DENVER — A Portland woman who was diagnosed with cancer came to Denver for a clinical trial and it saved her life.
Nichol Miller, a 45-year-old wife and mother of three, was diagnosed with soft tissue sarcoma in 2014 that led to numerous hospital stays, time away from her family, a bad bout with chemotherapy and a surgery that left a 17-inch scar on her hip but ultimately was successful.
“That day I was woke up feeling amazing because we cut the cancer out because I thought yes, we’re winning,” Miller said. “Then doc came in and said there were tumors in my lungs, so we weren’t winning.”
And those tumors were growing quickly.
Meanwhile, one of Miller’s doctors sent her test results away from advanced genetic testing and soon discovered she had a rare form of cancer where genes were broken then fused back together.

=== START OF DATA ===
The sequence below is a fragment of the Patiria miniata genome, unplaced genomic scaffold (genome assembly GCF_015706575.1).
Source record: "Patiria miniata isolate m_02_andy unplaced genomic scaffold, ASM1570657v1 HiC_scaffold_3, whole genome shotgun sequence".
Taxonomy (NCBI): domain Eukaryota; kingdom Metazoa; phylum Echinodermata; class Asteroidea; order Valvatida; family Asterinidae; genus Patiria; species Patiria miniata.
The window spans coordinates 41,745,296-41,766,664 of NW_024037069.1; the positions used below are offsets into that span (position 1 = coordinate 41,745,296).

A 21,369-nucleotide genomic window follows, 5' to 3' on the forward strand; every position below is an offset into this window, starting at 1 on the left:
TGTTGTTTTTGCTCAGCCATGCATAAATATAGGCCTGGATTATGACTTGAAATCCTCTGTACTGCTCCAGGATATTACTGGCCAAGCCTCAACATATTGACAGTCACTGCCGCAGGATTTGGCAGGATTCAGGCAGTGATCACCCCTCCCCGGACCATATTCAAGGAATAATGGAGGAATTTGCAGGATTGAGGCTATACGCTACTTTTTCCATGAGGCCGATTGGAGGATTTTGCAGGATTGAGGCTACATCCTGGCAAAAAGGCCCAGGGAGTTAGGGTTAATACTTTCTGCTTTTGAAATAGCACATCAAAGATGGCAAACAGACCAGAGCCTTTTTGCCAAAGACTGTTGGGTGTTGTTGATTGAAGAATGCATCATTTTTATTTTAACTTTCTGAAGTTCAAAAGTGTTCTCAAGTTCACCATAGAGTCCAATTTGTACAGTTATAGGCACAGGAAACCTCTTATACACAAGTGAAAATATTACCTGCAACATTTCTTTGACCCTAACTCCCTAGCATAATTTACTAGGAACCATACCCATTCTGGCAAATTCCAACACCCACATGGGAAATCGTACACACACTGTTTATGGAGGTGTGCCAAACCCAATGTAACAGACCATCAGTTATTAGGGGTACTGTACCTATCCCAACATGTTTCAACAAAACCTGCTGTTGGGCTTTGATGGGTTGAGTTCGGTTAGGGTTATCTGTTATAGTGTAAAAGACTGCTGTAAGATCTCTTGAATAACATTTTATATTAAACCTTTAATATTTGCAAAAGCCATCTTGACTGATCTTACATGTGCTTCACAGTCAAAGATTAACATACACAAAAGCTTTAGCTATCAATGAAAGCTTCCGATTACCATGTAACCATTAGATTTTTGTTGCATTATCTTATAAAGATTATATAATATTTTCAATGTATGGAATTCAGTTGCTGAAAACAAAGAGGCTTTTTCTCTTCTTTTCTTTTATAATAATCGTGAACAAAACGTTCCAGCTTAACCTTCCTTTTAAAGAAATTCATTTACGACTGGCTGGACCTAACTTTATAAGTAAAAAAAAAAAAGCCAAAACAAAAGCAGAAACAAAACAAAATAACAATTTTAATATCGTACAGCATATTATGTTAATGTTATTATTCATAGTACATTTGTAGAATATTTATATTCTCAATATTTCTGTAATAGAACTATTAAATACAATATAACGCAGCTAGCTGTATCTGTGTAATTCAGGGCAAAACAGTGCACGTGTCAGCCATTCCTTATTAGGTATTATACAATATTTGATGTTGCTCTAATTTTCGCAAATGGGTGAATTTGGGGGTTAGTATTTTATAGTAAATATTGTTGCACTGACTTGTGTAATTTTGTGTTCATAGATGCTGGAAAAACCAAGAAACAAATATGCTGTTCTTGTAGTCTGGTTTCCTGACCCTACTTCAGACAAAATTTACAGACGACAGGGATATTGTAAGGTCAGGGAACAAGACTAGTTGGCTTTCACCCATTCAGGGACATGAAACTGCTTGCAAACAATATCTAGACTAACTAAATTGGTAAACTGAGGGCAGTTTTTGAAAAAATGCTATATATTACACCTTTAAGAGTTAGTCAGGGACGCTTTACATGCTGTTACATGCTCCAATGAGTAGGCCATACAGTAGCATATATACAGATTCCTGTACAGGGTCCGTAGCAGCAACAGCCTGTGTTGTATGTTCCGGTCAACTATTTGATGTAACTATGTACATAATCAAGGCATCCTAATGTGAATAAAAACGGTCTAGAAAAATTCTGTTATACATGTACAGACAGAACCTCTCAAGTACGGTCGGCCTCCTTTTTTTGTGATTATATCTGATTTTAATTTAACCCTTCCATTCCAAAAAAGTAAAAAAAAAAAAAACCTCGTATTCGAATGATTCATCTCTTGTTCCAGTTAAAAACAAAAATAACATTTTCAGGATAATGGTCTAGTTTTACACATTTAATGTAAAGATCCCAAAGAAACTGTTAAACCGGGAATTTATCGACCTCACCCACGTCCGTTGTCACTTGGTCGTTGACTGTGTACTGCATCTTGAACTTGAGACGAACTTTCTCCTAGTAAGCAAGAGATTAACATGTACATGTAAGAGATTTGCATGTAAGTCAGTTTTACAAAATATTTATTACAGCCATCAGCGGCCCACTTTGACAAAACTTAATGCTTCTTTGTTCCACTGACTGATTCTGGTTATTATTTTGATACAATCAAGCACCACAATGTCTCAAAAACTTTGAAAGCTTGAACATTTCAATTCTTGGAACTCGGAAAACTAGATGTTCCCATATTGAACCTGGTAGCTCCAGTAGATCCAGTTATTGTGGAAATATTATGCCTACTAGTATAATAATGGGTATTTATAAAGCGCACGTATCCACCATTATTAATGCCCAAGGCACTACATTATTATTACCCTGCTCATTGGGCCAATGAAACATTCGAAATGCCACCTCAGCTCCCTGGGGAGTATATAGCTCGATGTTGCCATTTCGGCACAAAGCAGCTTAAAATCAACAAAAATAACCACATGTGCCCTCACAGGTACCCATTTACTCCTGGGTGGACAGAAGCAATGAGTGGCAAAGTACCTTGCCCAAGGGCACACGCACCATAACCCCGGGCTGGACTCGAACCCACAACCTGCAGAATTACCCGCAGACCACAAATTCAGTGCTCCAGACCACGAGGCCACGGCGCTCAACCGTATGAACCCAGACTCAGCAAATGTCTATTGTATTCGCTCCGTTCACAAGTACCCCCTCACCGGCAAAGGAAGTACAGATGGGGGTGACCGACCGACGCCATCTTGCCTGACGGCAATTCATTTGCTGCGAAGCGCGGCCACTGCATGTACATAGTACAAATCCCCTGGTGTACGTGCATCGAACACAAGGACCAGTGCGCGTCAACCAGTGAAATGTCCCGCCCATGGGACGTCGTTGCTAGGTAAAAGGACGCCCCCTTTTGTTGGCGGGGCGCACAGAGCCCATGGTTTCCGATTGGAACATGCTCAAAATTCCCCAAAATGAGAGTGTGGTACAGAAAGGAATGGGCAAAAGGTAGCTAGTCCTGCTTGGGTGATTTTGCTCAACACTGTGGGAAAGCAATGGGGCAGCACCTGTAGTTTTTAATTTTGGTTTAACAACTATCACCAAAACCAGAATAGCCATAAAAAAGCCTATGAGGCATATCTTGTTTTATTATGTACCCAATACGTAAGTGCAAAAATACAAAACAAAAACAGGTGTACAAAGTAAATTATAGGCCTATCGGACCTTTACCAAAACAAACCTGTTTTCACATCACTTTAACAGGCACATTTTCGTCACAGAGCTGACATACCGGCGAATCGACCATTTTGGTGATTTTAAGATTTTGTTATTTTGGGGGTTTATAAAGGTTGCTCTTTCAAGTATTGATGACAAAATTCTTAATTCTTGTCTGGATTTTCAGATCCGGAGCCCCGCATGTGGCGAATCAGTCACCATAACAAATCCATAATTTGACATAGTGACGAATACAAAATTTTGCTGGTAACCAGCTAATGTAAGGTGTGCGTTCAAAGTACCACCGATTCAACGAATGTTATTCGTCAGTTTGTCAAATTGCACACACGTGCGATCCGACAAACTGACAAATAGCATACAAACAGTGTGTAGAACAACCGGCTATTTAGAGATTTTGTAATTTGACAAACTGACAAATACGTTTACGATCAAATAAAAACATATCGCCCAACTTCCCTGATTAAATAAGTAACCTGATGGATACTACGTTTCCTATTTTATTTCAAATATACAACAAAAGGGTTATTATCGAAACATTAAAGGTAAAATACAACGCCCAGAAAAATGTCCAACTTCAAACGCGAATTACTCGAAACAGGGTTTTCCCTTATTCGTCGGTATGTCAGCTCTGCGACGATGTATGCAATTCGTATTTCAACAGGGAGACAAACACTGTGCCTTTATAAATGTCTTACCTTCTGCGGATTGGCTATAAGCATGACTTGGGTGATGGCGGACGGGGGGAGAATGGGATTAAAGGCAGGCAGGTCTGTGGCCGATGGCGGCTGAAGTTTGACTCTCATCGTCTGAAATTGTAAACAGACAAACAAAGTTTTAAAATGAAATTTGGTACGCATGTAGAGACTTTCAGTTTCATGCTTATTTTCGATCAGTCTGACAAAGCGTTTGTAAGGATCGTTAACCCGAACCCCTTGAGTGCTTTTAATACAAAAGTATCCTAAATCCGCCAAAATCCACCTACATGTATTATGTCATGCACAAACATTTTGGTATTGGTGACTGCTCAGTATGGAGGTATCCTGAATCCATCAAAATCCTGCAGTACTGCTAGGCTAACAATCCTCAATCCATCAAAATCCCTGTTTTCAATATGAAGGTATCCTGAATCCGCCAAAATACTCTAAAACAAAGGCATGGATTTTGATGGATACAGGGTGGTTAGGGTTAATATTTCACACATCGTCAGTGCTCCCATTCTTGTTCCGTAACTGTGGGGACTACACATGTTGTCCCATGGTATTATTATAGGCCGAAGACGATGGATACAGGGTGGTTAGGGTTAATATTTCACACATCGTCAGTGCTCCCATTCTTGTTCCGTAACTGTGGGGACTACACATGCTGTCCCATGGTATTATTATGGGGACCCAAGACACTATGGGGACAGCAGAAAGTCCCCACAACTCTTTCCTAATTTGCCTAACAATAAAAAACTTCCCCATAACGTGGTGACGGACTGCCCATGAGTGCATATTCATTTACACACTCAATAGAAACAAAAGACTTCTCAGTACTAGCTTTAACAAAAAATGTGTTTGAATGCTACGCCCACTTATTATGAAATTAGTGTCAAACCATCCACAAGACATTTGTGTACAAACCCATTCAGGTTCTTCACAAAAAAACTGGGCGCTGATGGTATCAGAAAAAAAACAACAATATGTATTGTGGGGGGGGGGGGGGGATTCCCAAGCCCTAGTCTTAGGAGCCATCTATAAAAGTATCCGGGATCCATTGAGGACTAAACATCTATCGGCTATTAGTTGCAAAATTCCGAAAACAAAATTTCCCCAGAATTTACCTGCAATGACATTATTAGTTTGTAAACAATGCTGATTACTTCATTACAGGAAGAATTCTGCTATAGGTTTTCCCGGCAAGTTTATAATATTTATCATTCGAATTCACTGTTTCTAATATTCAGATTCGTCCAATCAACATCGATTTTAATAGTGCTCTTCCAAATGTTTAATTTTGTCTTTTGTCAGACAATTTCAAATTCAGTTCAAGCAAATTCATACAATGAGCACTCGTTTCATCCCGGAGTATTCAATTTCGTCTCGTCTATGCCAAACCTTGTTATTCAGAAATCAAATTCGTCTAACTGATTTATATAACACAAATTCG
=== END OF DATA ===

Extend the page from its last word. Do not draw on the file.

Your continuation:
So she came to Colorado for a clinical trial at the University of Colorado Cancer Center.
“We decided to do the clinical trial because the only other option we were given was hospice,” Miller said.
She was the first patient in the country to try a new experimental drug, Vitrakvi. She took the pill in the morning and a pill at night. And within weeks, those cancerous tumors in her chest were gone.
“It was remarkable,” she said.
Miller is healthy and cancer free nowadays.
She’s also on a mission to stress the importance of genetic testing because without it, she would’ve never been in the trial and may not be alive today.
The treatment was approved by the FDA in November of last year.